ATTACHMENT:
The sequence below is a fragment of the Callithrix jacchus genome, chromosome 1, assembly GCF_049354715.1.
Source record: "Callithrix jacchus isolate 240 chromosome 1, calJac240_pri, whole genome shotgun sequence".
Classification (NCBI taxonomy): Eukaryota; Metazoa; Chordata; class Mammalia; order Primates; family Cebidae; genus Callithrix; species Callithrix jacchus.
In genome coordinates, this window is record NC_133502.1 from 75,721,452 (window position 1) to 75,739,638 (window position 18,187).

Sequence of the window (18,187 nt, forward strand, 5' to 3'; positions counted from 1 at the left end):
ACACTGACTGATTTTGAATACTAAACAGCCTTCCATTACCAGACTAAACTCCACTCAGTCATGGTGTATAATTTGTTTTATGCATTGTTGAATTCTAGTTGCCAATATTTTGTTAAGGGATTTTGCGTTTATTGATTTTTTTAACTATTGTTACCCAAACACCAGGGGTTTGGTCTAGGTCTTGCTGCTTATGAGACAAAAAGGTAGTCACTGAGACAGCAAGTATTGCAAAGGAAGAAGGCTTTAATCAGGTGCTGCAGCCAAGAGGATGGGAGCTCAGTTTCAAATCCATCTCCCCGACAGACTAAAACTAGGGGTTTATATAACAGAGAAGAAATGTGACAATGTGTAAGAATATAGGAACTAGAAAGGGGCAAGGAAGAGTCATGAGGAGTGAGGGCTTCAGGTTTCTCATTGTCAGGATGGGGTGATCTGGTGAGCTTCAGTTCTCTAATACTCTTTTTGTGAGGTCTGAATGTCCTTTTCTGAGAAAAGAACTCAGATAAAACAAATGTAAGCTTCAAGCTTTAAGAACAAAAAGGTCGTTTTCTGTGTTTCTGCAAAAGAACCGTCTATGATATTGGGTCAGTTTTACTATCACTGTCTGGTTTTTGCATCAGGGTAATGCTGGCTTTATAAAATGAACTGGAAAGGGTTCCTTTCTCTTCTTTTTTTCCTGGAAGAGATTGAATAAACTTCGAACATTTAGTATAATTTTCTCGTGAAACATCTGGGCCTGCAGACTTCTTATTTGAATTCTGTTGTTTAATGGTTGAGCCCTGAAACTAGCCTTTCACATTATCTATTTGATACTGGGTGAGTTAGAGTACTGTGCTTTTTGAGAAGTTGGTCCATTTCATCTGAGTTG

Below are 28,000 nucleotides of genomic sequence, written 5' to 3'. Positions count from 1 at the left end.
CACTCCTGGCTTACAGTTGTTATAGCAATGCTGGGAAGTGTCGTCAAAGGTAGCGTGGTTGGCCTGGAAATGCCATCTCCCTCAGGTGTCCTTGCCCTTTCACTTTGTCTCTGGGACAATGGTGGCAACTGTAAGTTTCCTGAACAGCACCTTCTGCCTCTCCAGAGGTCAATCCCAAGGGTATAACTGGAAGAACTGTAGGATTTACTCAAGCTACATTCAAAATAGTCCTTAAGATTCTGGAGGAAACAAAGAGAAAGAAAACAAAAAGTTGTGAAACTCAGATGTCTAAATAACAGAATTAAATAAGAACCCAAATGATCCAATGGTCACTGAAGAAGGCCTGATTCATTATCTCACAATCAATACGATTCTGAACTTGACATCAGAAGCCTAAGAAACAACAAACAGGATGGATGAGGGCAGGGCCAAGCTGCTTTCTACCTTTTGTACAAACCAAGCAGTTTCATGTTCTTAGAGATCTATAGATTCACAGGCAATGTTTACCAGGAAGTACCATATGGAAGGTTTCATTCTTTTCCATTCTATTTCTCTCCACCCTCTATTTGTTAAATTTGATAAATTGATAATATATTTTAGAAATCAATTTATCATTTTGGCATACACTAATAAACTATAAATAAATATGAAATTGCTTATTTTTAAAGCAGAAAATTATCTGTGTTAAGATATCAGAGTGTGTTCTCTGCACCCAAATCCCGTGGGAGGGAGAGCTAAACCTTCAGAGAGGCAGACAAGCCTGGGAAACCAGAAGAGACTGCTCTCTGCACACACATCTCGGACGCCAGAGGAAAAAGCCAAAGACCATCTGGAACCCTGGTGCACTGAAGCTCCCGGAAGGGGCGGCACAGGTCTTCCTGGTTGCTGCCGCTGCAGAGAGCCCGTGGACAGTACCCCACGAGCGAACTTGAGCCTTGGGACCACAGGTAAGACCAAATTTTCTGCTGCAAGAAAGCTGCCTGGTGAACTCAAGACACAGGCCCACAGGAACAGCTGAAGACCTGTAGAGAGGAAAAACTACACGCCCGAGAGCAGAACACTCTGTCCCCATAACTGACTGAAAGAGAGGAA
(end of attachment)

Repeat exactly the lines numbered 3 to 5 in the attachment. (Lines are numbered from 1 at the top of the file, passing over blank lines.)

Classification (NCBI taxonomy): Eukaryota; Metazoa; Chordata; class Mammalia; order Primates; family Cebidae; genus Callithrix; species Callithrix jacchus.
In genome coordinates, this window is record NC_133502.1 from 75,721,452 (window position 1) to 75,739,638 (window position 18,187).

Sequence of the window (18,187 nt, forward strand, 5' to 3'; positions counted from 1 at the left end):